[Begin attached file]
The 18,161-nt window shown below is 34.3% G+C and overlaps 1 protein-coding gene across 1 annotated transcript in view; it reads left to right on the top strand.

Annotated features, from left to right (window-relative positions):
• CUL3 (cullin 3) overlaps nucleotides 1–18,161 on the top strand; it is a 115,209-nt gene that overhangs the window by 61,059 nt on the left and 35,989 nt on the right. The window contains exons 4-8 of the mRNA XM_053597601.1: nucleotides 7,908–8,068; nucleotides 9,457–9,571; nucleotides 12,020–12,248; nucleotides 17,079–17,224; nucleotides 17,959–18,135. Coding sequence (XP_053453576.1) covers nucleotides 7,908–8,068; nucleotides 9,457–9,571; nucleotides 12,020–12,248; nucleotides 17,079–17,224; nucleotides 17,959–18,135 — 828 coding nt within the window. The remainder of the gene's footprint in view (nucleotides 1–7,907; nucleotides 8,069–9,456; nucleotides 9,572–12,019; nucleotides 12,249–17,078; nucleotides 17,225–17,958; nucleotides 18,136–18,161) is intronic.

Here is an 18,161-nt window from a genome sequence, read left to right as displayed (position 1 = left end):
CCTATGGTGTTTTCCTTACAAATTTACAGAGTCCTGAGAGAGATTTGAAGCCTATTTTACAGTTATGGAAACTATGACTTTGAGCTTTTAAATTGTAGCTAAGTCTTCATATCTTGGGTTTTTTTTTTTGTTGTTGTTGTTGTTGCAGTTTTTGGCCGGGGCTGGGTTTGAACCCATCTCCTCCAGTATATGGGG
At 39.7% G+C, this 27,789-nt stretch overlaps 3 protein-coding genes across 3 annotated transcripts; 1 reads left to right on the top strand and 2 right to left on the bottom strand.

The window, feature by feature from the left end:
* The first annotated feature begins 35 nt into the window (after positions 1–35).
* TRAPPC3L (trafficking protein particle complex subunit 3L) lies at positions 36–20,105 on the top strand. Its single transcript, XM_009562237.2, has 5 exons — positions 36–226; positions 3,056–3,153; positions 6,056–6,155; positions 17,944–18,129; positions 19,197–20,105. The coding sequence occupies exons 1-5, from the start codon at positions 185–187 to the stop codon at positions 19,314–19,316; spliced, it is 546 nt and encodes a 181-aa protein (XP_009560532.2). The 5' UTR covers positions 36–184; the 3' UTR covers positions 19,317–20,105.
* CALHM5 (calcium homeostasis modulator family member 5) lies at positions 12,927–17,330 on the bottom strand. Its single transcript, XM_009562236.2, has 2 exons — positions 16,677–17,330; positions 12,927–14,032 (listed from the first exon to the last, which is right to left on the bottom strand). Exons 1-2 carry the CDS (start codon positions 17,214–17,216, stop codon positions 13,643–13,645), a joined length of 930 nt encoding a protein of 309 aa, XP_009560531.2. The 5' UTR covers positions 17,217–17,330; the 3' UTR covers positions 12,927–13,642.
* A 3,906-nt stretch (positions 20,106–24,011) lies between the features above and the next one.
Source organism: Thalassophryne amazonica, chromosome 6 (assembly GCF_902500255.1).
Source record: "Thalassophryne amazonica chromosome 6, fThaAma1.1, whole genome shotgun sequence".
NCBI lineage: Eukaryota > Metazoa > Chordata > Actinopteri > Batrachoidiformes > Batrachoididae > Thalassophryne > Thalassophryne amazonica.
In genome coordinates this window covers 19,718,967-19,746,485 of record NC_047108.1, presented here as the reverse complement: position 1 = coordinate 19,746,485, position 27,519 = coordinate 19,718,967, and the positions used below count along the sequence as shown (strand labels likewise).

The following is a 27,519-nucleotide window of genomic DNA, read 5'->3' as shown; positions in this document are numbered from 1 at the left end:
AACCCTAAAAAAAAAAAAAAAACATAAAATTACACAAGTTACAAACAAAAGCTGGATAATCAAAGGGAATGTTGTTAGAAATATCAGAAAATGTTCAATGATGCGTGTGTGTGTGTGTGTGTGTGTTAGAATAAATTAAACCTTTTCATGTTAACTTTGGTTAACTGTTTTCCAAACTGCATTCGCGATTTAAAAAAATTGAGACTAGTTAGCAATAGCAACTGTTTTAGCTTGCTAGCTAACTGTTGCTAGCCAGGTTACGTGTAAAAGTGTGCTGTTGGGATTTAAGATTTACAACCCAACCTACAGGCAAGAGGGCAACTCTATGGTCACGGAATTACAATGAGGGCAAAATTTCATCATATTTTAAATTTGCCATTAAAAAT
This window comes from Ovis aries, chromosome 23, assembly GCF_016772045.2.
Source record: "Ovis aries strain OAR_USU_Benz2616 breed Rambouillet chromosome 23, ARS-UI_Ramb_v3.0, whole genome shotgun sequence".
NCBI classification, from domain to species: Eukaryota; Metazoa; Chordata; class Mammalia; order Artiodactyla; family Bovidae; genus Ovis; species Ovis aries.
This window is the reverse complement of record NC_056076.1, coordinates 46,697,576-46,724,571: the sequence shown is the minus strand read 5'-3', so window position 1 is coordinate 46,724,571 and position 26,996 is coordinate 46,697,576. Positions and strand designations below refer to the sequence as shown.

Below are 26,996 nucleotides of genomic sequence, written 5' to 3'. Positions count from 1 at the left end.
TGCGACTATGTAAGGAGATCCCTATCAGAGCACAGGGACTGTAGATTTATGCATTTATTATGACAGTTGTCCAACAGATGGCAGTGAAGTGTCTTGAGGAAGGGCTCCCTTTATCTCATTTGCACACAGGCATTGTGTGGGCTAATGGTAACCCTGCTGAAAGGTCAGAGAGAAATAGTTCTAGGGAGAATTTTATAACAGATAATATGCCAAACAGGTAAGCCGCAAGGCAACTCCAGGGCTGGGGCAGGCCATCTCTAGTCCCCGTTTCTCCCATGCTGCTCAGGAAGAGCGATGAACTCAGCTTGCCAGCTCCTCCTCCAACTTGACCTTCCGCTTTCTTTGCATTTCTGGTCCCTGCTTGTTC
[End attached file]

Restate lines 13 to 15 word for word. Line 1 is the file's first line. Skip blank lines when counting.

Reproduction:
Source record: "Thalassophryne amazonica chromosome 6, fThaAma1.1, whole genome shotgun sequence".
NCBI lineage: Eukaryota > Metazoa > Chordata > Actinopteri > Batrachoidiformes > Batrachoididae > Thalassophryne > Thalassophryne amazonica.
In genome coordinates this window covers 19,718,967-19,746,485 of record NC_047108.1, presented here as the reverse complement: position 1 = coordinate 19,746,485, position 27,519 = coordinate 19,718,967, and the positions used below count along the sequence as shown (strand labels likewise).